The worldwide devastating effects of the COVID-19 did not only burden healthcare institutions but also strained economic, political, and social structures. Although the virus has its origin in China, the outbreak in Europe shook the world with most countries preparing and bracing for the worst. Europe’s battle with the pandemic opened the debate to how vulnerable countries with weaker healthcare systems would control and manage the surge, more so in Africa. Despite the dispelled gloom and doom, the pandemic’s effect on the continent remains rather moderate, with at least 1.46 million COVID-19 reported cases and 36,000 related deaths by October 2020. Nonetheless, the collateral damages of the lockdown have taken center stage as most countries in the continent are struggling to keep abreast of rising inflation cases, poverty, hunger, and healthcare system tension as exacerbated by pre-existing pressures of diseases such as HIV/AIDS, Malaria and Tuberculosis.
What can we observe from the continent’s battle with the pandemic, its relations with Europe, and the critical debate over a sustainable future? CRC’s spokesperson Prof. Detlef Müller-Mahn shares his perspectives in the German-based newspaper, Berliner Zeitung.
Low infection rate
Generally, the number of infections in the whole continent has been relatively low as compared to other regions. A closer assessment of the cases, speaks largely to the younger age group of the African population, deemed to record less severe symptoms of the Virus. In addition, strict lockdown measures have also been significant in minimizing the rate of new infections. Despite these success factors, there is a worrying concern over the number of tests conducted, observed to be fewer, and hence accounting for fewer reported cases. Inadequate testing kits and facilities could also contribute to a marginal account of the official number of cases and deaths recorded. Prof. Müller-Mahn warns against the generalization of the trends currently characterizing the infections rate within the continent, stating that terms such as ‘across Africa’ do not reflect the highly heterogeneous situation on the continent.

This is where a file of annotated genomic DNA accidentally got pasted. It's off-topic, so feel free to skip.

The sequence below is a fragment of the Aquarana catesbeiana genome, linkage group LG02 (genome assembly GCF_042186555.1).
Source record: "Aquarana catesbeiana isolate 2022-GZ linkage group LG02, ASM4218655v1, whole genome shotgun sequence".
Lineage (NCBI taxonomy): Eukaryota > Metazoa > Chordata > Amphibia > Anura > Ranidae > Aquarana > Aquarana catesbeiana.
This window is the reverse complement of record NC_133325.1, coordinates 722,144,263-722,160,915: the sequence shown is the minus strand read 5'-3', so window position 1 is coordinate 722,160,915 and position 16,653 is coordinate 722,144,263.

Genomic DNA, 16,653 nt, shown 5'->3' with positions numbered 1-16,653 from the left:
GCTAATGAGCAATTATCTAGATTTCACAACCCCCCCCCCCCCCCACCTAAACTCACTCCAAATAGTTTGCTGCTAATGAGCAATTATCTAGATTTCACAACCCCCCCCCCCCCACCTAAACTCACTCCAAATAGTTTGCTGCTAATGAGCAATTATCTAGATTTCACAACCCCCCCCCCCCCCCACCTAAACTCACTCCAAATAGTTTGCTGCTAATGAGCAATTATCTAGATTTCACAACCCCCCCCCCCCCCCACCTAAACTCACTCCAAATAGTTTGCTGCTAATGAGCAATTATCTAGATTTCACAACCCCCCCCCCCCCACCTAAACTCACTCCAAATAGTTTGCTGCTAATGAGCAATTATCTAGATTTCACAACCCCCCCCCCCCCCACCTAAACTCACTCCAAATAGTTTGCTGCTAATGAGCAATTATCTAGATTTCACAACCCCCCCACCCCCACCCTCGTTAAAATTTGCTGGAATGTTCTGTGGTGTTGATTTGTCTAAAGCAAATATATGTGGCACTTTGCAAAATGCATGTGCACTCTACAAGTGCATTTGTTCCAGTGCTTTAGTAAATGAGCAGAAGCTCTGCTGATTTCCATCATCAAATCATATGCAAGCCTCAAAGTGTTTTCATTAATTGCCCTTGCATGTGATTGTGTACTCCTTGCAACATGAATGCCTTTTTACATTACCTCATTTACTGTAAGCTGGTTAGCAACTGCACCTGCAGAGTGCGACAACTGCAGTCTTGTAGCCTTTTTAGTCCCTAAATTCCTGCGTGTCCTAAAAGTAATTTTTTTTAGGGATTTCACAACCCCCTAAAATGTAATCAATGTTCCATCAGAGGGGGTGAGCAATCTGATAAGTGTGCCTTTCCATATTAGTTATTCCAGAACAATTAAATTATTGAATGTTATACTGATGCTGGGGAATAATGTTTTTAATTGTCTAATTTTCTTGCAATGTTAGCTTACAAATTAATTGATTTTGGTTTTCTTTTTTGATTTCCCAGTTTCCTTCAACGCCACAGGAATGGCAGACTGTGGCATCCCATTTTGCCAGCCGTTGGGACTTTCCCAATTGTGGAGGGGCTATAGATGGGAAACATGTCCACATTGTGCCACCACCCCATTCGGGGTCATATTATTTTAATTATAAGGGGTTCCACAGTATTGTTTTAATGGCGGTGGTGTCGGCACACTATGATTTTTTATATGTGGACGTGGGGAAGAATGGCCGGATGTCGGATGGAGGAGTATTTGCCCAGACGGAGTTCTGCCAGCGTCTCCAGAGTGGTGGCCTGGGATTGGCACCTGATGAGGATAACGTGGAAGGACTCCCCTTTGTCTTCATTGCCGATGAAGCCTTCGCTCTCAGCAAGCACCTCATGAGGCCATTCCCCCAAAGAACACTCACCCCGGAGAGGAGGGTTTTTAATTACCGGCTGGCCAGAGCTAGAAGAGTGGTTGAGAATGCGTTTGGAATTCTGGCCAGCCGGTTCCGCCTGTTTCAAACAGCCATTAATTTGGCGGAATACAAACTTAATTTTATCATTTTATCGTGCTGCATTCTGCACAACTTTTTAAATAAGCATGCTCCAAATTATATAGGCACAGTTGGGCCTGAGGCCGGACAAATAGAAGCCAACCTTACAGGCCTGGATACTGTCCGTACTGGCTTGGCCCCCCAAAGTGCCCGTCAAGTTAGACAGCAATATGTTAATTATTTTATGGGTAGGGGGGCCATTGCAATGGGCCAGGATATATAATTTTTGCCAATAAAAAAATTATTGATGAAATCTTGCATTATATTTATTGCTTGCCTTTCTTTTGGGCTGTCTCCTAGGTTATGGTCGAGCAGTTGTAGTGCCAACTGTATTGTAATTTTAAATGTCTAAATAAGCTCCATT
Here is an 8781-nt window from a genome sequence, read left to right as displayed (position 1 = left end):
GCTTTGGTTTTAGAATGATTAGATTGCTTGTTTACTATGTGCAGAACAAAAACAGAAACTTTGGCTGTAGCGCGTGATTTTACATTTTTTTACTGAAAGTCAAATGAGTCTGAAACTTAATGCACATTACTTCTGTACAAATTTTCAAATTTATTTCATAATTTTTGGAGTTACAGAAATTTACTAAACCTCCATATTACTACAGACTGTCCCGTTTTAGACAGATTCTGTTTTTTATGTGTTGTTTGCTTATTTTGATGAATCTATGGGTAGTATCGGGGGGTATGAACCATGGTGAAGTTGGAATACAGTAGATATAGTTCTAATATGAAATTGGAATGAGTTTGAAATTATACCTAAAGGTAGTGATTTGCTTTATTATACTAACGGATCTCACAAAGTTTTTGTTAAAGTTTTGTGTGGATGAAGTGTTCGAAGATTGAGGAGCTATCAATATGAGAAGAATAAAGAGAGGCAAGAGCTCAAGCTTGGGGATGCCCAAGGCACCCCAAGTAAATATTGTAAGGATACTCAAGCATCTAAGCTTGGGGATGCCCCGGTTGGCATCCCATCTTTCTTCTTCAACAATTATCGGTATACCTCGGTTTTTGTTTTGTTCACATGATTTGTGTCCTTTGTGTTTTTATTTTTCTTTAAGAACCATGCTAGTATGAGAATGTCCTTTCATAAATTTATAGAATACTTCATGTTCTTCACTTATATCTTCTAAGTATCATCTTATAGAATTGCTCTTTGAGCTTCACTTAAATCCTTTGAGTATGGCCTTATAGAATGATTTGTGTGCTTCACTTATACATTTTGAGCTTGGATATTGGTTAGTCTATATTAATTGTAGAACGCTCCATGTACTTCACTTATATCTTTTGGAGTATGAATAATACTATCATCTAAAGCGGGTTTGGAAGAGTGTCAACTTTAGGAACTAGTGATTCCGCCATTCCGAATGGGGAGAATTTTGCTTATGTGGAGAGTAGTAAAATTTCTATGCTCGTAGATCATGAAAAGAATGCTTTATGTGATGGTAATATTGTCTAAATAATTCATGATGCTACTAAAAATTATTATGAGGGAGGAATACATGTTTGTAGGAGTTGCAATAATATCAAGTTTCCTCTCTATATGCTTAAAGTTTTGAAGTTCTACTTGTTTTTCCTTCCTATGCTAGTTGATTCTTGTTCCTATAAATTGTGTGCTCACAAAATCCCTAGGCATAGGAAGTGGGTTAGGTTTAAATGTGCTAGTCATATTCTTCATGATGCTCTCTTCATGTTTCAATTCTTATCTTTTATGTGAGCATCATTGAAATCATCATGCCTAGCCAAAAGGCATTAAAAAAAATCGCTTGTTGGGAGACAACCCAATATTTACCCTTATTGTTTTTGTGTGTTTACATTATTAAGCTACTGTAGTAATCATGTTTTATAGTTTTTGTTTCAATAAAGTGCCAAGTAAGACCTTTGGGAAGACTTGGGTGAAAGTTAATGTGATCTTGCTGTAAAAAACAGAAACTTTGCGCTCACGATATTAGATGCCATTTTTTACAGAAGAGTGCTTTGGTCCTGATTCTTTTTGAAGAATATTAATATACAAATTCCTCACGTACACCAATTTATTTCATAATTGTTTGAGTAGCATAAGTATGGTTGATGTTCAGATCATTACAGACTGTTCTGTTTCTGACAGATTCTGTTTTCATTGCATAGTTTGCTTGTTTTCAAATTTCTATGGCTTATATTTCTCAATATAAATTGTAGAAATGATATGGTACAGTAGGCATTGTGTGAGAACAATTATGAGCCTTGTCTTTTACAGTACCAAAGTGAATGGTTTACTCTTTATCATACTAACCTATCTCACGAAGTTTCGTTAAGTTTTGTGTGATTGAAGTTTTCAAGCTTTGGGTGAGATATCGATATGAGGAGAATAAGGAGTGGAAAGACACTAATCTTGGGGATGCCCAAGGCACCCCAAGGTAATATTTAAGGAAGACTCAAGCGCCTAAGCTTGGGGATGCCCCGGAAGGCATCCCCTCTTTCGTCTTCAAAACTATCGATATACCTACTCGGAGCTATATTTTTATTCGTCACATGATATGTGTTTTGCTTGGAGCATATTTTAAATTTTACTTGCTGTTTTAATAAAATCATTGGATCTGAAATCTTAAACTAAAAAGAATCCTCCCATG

Disruption of rural and urban social relationships
The CRC has been actively researching the shocks and effects of Covid-19 in the rural areas of Tanzania, Kenya, Namibia, and Zambia, and in doing so, studying the changing dynamics of household economies and relationships. ‘We have observed a massive disruption of urban and rural relationships as a result of the lockdowns’, remarked Prof. Müller-Mahn.
Interdependencies and vulnerabilities
The economic implications of the lockdowns have been quite grim, notably, the tourism and horticultural sectors, which contribute significantly to most African countries’ GDP. Moreover, the supply of food from rural areas to the cities is interrupted, causing market prices to soar. Export of food products and horticultural products that are crucial commodities in the global value chain was disrupted, further depleting the remittances earned. Could these vulnerabilities have been foreseen and cushioned? ‘Corona is a kind of crisis intensifier. Structural problems that already exist in Africa anyway, become more visible and massively intensified,’ said Prof. Müller-Mahn. An important aspect of this debate also includes Africa’s relationship with Europe. Europe has to ask itself to what extent it has created dependencies over the last years and decades, which are now proving to be extremely delicate. In addition, the repetitive narration of Africa as a continent of catastrophes ultimately reinforces the old dependencies and vulnerabilities,’ remarked the Professor.
Invasive species and future pandemics
Within the CRC, the Future Infections sub-project researches the interconnected linkage of land-use changes and the emergence of Arboviruses. Changing land-use, loss of biodiversity, and accelerated human movement as part of globalization are believed to be important drivers of the rapid spread of emerging infectious diseases. This is particularly the case for zoonotic diseases, which currently constitute over 70% of global human diseases. As the line of distinction (boundaries) separating different natural habitats is continuously being altered, there is growing uncertainty surrounding the emergence and re-emergence of zoonotic diseases.
The full article in the German language can be accessed here.